—Paul Kiefer, Clara Coyote

Former OneAmerica Head Files Ethics Complaint Against Mayoral Candidate Bruce Harrell

By Erica C. Barnett

Rich Stolz, the former head of the immigrant rights group OneAmerica, has filed a formal complaint asking the Seattle Ethics and Elections Commission to investigate mayoral candidate Bruce Harrell’s actions as a council member to “discourage [an] investigation” by the city’s Office of Labor Standards into allegations of unpaid sick leave and wage theft brought against the Royal Esquire Club, the Black men’s social club that Harrell chairs.

As we’ve reported, Harrell called the OLS investigator looking into the case to ask for information about the investigation, mentioning that “he helped construct the Office of Labor Standards and would have to look in the future if any changes in funding need to be implemented,” according to the investigator. The club settled the complaint, which involved five women, for a total of just under $11,000 in June 2019.

Four months after the agreement was finalized, Harrell proposed spending $50,000 to survey businesses investigated by OLS, whose employees Harrell called “extremely unprofessional.” In pitching the business poll, Harrell said he had heard from many minority-owned small businesses that were “devastated” or even “forced to close” by enforcement actions over what he called “good-faith disputes” with workers, not “wage theft in the traditional sense.”

In his complaint, Stolz—a González supporter—alleges that Harrell “misused his official position to influence an Office of Labor Standards (‘OLS’) investigation into serious workplace violations at the Royal Esquire Club (‘REC’) when Councilmember Harrell was the Board Chairman. Councilmember Harrell’s misuse of public office included a threat to OLS, with the implication that if OLS did not conclude its investigation in a way that Councilmember Harrell approved, its funding would be in jeopardy.”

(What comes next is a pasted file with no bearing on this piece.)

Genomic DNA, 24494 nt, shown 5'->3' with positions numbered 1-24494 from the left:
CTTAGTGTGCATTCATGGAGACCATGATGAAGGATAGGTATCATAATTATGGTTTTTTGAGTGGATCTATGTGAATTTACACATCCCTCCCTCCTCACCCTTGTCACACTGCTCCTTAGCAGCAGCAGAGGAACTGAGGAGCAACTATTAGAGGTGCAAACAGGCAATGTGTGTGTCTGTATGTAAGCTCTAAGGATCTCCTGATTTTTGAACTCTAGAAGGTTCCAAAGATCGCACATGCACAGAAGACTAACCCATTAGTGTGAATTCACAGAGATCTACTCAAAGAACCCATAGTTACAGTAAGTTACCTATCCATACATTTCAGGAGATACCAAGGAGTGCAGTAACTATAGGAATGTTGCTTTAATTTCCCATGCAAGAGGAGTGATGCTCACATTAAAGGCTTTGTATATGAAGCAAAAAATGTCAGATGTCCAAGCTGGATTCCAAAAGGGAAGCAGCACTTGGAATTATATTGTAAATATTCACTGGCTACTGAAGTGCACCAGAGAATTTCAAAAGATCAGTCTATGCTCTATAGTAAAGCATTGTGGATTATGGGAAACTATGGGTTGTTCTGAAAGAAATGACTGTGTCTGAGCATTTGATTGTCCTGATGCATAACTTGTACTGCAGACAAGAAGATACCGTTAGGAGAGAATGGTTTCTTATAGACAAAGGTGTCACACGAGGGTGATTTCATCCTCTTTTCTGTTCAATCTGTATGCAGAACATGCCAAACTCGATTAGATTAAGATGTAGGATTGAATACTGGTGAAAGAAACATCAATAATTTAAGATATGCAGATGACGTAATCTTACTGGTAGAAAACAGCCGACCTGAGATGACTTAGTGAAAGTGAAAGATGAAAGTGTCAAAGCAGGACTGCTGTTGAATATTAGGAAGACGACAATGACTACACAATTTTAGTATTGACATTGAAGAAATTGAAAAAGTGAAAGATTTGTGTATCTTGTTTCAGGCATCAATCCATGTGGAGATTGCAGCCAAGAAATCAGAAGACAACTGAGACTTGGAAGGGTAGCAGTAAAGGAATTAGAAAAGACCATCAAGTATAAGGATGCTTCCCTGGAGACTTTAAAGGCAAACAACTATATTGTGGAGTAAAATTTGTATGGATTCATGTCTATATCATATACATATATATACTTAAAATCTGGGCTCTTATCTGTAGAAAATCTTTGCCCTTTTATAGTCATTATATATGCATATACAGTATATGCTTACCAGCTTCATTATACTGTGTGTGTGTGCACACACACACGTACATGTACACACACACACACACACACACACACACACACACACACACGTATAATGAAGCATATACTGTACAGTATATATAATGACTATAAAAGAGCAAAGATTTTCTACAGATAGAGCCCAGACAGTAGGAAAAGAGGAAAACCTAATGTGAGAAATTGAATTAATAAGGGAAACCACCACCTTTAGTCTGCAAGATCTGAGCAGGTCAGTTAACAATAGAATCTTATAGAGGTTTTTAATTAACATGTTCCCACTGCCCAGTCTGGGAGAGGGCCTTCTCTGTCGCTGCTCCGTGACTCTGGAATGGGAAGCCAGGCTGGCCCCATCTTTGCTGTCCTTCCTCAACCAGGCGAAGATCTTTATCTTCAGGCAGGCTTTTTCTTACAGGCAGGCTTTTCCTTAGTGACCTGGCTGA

His current opponent for mayor, Lorena González, objected back then to what she called a “hit piece on OLS” with “a predetermined outcome,” saying that if someone had conducted a survey of all the people she had sued for labor law violations over the years, “I suspect that the results of that survey would resoundingly say that they hated me, and that… my clients’ claims were frivolous.”

In his complaint, Stolz—a González supporter—alleges that Harrell “misused his official position to influence an Office of Labor Standards (‘OLS’) investigation into serious workplace violations at the Royal Esquire Club (‘REC’) when Councilmember Harrell was the Board Chairman. Councilmember Harrell’s misuse of public office included a threat to OLS, with the implication that if OLS did not conclude its investigation in a way that Councilmember Harrell approved, its funding would be in jeopardy.”

The complaint includes a memo from OLS’ file on the wage theft investigation about an apparently awkward meeting between two OLS investigators and a representative of the club who complained about the investigation and informed them that Mayor Jenny Durkan supports the club and has called herself an “Esquirette.” Continue reading “Former OneAmerica Head Files Ethics Complaint Against Mayoral Candidate Bruce Harrell”